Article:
Scientists turned to a unique resource, the Scandinavian twin registries, which contain medical and demographic data on 44,788 pairs of Swedish, Danish, and Finnish twins. The subjects include both monozygotic twins, who are genetically identical, and dizygotic twins, who are no closer genetically than siblings who are not twins. In addition, the registry includes twins who were raised in the same household as well as those who were separated early in life. By comparing the incidence of cancer in each category of individuals, the researchers were able to calculate the relative importance of hereditary and environmental factors for 11 different types of cancer.

The study found that heredity makes only a minor contribution to most malignancies. But prostate cancer, breast cancer, and colorectal cancer were the exceptions. In each disease, heredity was very important indeed — and it had a greater impact on prostate cancer than on the other hereditary tumors. In all, the scientists calculated that 42% of the risk of prostate cancer depends on inherited factors; for colorectal and breast cancers, the figures are 35% and 27%, respectively.

Other cancers

It is clear that a family history of prostate cancer boosts a man’s risk of developing the disease — but does a family history of other malignancies also increase his risk for prostate cancer?

Yes — in some cases, at least. The link is strongest for breast cancer. Researchers from the American Cancer Society tracked 480,802 men who were free of cancer when the study began in 1982. During the next 17 years, 3,141 men died of prostate cancer. Among men with no family history of prostate cancer, those with a family history of breast cancer were more likely to die from prostate cancer than those without breast cancer in a relative.

The overall risk was very modest, but it was more appreciable among men younger than 65 whose relatives were diagnosed with breast cancer before age 50 (a 65% increase in risk) and among Jewish men (a 73% increase). And while a much smaller Swedish study found no link between hereditary prostate cancer and most malignancies, it raised the possibility of an association between prostate cancer and cancers of the stomach and kidney as well as the breast.

Which genes?

Each human being has more than 30,000 individual genes; only a handful contribute to prostate cancer.

After years of intensive study, scientists in Sweden and the U.S. identified the first prostate cancer gene in 1996. With a logic that’s sometimes missing in medical terminology, they called it hereditary prostate cancer 1 (HPC1). The gene, which is located on chromosome 1, is responsible for about 3% of all prostate cancers. In all, about 1 in every 500 American men carries HPC1.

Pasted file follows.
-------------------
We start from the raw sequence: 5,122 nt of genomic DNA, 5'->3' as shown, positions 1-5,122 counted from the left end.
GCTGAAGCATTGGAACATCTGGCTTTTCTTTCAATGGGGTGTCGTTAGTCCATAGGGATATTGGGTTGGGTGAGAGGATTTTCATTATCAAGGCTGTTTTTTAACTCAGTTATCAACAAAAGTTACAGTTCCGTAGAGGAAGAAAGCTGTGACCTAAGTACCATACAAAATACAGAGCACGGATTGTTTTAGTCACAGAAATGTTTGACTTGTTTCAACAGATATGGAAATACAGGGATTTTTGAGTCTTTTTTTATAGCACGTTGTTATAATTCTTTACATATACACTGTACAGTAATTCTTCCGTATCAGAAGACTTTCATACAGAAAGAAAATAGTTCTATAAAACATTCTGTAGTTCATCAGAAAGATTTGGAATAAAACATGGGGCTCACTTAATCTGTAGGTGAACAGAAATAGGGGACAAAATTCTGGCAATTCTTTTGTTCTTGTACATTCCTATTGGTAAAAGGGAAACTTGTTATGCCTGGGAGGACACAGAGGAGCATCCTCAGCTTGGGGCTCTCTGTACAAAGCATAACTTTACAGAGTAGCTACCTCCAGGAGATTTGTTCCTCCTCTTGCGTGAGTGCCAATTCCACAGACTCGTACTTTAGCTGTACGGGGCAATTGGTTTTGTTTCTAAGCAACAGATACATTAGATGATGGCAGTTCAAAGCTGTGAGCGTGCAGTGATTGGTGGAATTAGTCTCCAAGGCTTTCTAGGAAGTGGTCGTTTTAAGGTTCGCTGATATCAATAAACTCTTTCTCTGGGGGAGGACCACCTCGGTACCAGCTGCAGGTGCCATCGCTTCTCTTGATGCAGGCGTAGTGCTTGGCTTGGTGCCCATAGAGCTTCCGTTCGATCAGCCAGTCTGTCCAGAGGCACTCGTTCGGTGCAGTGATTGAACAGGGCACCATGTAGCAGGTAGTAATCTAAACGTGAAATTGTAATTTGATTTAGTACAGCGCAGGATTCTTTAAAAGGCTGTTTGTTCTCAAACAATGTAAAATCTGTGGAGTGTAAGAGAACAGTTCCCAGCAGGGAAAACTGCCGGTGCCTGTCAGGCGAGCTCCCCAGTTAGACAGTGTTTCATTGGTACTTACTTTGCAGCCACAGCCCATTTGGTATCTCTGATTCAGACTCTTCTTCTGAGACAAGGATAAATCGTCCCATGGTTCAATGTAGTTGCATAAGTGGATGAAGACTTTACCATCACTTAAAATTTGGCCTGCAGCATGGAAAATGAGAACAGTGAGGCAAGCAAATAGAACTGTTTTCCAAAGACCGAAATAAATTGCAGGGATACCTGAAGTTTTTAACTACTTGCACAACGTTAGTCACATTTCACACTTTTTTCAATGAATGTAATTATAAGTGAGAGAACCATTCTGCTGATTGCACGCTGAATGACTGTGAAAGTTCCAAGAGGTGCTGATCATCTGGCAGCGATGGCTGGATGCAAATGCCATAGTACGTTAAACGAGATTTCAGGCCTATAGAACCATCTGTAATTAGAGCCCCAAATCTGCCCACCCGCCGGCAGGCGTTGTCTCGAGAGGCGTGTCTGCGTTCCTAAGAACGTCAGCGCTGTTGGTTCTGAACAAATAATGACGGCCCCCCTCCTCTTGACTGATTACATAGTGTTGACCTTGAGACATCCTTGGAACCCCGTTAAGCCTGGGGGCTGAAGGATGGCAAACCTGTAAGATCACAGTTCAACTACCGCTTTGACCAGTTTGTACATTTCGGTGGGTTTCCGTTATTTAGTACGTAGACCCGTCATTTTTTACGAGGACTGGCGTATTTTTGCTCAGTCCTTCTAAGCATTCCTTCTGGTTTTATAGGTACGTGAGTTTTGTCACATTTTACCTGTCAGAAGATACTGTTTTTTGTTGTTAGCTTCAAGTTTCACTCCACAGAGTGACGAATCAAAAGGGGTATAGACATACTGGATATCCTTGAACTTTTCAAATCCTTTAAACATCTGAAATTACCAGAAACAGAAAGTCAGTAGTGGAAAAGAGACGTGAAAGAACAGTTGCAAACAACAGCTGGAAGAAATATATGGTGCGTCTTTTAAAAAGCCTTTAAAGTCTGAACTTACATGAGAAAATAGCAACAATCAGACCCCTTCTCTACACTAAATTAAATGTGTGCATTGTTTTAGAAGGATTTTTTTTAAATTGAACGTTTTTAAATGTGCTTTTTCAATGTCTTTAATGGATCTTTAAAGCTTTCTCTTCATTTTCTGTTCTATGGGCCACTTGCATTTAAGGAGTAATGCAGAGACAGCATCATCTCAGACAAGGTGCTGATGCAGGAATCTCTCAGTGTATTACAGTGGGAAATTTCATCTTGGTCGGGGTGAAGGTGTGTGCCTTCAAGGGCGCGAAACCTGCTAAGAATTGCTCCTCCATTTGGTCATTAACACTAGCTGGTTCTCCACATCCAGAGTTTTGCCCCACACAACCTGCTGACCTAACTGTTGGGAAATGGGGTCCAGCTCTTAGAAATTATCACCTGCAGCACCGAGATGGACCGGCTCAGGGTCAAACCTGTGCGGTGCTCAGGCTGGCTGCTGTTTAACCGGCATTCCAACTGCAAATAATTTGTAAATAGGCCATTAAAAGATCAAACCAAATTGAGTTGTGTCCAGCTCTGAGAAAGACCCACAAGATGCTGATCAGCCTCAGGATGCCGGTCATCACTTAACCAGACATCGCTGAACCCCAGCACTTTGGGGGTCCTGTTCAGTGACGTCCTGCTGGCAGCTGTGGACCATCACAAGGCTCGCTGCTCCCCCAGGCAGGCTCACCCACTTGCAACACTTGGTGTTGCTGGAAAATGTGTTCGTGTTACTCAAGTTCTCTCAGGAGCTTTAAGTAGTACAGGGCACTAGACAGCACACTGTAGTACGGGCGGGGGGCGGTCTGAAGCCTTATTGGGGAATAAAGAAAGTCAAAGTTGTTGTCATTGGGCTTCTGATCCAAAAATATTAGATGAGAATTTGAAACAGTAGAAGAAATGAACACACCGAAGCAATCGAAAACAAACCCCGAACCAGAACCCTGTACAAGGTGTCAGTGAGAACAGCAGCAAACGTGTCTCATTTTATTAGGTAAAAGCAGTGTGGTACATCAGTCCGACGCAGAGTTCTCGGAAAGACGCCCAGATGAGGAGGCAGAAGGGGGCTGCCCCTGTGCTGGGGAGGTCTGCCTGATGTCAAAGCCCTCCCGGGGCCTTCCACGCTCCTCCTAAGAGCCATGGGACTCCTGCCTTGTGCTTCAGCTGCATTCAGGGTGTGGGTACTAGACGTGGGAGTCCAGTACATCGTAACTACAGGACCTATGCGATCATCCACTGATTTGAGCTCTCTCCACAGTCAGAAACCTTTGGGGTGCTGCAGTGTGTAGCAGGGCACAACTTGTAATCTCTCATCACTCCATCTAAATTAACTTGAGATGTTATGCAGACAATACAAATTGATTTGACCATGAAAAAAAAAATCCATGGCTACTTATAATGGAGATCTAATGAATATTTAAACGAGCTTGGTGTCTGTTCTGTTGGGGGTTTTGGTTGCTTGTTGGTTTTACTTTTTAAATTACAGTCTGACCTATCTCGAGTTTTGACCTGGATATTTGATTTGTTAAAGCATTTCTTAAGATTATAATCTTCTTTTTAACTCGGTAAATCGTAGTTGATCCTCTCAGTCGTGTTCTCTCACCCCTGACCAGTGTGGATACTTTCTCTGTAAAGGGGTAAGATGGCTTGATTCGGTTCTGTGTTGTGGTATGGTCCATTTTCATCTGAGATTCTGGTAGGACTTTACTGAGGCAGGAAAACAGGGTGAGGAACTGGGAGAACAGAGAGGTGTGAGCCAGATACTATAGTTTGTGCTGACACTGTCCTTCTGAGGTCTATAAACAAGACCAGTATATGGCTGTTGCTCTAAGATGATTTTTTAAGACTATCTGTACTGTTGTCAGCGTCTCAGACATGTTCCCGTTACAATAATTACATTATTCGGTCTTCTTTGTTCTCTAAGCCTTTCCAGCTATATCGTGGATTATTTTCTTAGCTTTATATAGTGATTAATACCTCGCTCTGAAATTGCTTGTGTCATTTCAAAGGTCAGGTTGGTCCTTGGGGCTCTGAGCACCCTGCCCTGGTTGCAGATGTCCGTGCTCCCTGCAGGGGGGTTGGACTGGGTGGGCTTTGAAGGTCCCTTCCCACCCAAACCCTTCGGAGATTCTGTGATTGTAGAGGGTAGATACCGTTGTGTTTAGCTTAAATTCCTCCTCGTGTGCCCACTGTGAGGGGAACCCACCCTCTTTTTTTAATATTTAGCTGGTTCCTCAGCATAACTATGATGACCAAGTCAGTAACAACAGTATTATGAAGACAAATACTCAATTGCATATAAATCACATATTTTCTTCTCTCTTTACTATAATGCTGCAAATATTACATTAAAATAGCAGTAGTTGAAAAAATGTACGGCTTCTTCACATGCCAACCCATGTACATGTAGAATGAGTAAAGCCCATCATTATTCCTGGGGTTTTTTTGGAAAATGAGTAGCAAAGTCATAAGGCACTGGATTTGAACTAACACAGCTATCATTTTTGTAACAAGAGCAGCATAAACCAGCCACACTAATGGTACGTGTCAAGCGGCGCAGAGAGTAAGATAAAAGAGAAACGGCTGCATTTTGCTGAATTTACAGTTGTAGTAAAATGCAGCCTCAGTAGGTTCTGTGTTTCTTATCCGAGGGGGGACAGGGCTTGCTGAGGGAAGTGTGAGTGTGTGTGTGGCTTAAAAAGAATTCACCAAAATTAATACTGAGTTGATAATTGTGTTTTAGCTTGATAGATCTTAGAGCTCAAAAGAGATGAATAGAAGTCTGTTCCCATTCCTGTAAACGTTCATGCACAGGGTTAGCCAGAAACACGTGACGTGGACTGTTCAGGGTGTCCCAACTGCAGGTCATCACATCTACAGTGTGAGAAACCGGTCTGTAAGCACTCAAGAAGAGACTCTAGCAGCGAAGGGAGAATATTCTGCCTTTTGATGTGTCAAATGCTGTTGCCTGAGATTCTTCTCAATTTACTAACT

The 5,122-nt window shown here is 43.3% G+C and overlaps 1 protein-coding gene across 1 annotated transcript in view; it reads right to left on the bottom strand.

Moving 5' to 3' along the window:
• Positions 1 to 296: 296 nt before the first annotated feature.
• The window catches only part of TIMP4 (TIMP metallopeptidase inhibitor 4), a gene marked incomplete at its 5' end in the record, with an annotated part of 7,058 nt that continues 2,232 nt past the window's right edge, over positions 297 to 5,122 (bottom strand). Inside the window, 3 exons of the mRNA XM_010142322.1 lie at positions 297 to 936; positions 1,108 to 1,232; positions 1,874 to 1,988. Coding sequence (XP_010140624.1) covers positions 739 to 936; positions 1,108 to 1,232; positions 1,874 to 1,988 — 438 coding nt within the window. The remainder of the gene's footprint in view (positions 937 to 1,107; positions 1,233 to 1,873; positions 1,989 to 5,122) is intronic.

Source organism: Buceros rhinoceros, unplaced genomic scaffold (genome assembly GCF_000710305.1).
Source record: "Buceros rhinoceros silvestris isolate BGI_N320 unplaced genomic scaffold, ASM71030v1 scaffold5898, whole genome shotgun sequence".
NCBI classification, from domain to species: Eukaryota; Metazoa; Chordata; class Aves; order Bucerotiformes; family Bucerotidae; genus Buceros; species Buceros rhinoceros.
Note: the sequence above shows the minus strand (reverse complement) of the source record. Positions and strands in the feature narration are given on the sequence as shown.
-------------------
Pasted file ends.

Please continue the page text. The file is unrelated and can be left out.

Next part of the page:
A second prostate cancer gene, HPC2, was discovered in 2000. Found on chromosome 17, HPC2 is subject to at least three distinct mutations; the two more common abnormalities confer only a modest increase in risk, but the rare type may send a man’s risk soaring to 200 or even 300 times normal. In all, HPC2 accounts for 4%–5% of prostate cancer cases.

Because no single genetic abnormality accounts for most cases of prostate cancer, it is highly likely that many genes share the responsibility. In addition to HPC1 and HPC2, other suspect genes include MSRI (a gene that also increases cardiac risk), ELAC2, the androgen receptor gene, RNASEL, and two genes on the sex chromosomes, one on the X, the other on the Y. Finally, the breast cancer genes, BRCA1 and BRCA2, appear to have a role in prostate cancer; in particular, a specific BRCA2 mutation (13q) may quadruple a man’s risk for prostate cancer.

Every man should try to improve the lifestyle factors that may contribute to prostate cancer. Although none of the interventions has proven effective, men with an inherited strike against them may be wise to change their ways before the final proof is in. Nutrition is the crucial element, and reducing saturated fat is the most important preventive measure. There is also good evidence to support a high intake of tomatoes and other vegetables, soy, whole grains, fish, and nuts and seeds. Men at high risk might also decide to get lots of vitamin D while avoiding a high intake of calcium. Although foods appear more protective than supplements, selenium and possibly vitamin E may also help. Finally, although the evidence is mixed, regular exercise may confer some benefit.

Even if prevention fails, early diagnosis may help. Measuring the amount of PSA in a man’s blood is the best way to detect prostate cancer in its earliest, most curable form. The test is simple and inexpensive, but it’s controversial, both because of erroneous results and because doctors don’t know if early detection will lead to a longer life, much less a better quality of life (see HMHW, July 2001). Although the 2002 report of the U.S. Preventive Services Task Force does not endorse PSA screening, the American Cancer Society (ACS) and the American Urological Association (AUA) recommend that doctors discuss the pros and cons of PSA screening with their patients, then offer annual testing starting at the age of 50. But for men at increased risk, including men with family histories of the disease and African Americans, they suggest starting the discussion at 40 (AUA) or 45 (ACS).

Family first

Prostate cancer is a worry for all men, regardless of their family history. Still, it’s important to retain perspective, remembering that only 3 of every 100 American men will die from the disease. Remember, too, that prostate cancer is just one example of a malady that can run in families; others include coronary artery disease, high blood pressure, stroke, colon cancer , obesity, and diabetes. Of course, not every man in an affected family will develop the disease, and every man can take steps to improve his odds. That’s why it’s important for you to look at your family tree, keeping track of the branches that are diseased as well as the healthy ones.